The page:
The Fantastic Beasts Franchise Should Have Had Faith In Its Fantastic Beasts

Do you know what the one most inconsistent thing in the "Fantastic Beasts" franchise is? The number of actors playing Grindelwald? No. Tina's screen time? Yes, but also no. It is the "Fantastic Beasts" logo declining in size, as if a constant reminder of Warner Bros.' wavering faith in the very thing that made its latest "Harry Potter" property fantastic: its beasts.

When the studio announced a five-part "Harry Potter" spinoff prequel series and declared it was based on a 2001 Hogwarts guide book called "Fantastic Beasts and Where to Find Them," the upcoming franchise seemed to promise a closer glimpse into the wizarding world's unfamiliar magical creatures. We had already seen basilisks, acromantulas, hippogriffs, cornish pixies, and dragons — it was time to learn about a new generation of beasts. Unfortunately, "Fantastic Beasts" quickly dove into fan service (and it's not even for the fans!) and introduced characters so they would ultimately be tied to the legacy of "Harry Potter," completely derailing the franchise from what it was meant to be.

The movie's strongest aspect ... is its beasts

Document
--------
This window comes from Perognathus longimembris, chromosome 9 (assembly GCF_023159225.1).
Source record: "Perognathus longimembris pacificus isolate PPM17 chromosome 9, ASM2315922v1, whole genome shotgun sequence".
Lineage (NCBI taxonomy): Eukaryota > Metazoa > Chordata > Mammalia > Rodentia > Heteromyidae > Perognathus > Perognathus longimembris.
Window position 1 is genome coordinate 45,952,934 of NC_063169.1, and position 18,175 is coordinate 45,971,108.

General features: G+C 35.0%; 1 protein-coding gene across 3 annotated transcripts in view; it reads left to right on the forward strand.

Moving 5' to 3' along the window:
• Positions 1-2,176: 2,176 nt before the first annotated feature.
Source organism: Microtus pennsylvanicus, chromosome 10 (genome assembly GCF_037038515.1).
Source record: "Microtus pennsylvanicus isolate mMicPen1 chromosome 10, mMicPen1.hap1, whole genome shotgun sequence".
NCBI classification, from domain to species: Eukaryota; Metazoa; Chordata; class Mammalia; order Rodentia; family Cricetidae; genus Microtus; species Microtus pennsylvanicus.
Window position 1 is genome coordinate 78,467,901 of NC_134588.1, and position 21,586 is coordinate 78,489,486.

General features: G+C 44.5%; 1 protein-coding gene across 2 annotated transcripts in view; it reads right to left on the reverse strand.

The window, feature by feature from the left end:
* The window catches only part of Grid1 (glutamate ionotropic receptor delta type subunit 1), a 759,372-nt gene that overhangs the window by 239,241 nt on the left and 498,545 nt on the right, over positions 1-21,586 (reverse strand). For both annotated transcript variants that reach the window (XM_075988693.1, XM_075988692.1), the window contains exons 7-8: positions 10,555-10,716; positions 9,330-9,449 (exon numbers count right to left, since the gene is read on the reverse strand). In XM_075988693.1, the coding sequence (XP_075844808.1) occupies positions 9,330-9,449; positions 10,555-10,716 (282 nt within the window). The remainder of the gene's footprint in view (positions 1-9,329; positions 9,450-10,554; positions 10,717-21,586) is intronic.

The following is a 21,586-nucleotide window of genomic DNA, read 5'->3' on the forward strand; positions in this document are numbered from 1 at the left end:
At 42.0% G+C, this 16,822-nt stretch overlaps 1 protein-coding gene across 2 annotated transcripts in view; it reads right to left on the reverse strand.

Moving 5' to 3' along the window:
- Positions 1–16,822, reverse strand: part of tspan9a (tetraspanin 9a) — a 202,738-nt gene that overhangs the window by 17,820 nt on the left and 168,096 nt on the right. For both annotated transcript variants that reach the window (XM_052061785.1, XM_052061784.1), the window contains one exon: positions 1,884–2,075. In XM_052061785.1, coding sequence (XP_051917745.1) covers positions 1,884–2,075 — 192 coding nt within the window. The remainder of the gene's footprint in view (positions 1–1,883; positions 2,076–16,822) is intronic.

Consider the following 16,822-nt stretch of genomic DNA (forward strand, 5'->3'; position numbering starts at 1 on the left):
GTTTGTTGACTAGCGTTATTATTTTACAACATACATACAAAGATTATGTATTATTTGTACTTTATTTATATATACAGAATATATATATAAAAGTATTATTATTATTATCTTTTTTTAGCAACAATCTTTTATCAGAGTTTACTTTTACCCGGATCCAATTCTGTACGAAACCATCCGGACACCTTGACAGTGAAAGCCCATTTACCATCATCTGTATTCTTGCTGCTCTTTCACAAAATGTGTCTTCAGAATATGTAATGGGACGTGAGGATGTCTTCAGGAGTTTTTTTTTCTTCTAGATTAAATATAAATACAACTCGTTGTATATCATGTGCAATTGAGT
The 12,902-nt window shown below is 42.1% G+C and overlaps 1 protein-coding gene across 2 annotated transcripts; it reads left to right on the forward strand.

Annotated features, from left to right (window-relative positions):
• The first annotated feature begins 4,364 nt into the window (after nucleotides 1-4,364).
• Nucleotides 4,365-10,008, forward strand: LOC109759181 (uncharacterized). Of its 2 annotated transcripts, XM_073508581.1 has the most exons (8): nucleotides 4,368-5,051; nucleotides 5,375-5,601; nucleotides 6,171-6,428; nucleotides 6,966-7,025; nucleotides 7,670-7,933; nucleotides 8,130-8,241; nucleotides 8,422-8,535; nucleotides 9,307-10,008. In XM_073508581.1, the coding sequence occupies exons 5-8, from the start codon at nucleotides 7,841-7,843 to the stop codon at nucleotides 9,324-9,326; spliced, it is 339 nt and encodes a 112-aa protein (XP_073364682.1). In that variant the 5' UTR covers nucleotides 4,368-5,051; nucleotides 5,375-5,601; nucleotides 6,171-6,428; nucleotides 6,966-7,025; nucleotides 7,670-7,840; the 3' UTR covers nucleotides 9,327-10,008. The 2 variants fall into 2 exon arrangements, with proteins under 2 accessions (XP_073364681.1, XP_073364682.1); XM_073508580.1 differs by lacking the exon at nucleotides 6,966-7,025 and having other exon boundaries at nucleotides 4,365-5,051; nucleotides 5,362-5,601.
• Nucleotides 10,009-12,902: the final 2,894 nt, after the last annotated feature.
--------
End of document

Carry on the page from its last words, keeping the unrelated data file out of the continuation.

The "Fantastic Beasts" franchise is so obsessed with retconning everything its predecessor ever stood for — the addition of an unfulfilled gay romance for the sake of representation included — that it forgets where its strength lies: in its fantastic beasts.

2016's "Fantastic Beasts and Where to Find Them" entirely relies on Newt's relationship with the magical creatures he has hidden away. The magizoologist (or magical Steve Irwin, as someone once said) conceals a TARDIS-style menagerie in his suitcase (it's, of course, bigger on the inside with the help of an undetectable extension charm), where there's a vast, expanded world where many magical creatures live in their natural habitats. The species include Occamies, Bowtruckles, Nifflers, Swooping Evil, and a Thunderbird, too — beasts we've never seen in the wizarding world. In one scene, when an Erumpent escapes Newt's case and makes its way to the Central Park Zoo, the wizard performs a rhino mating dance to entice the creature and pull him back into the case. He stoops low, hunches, avoid eye contact, thumps his foot, and proceeds to make bizarre noises. It's both hilarious and new — and one of the franchise's highest points before the wizarding world's version of Hitler takes away the spotlight.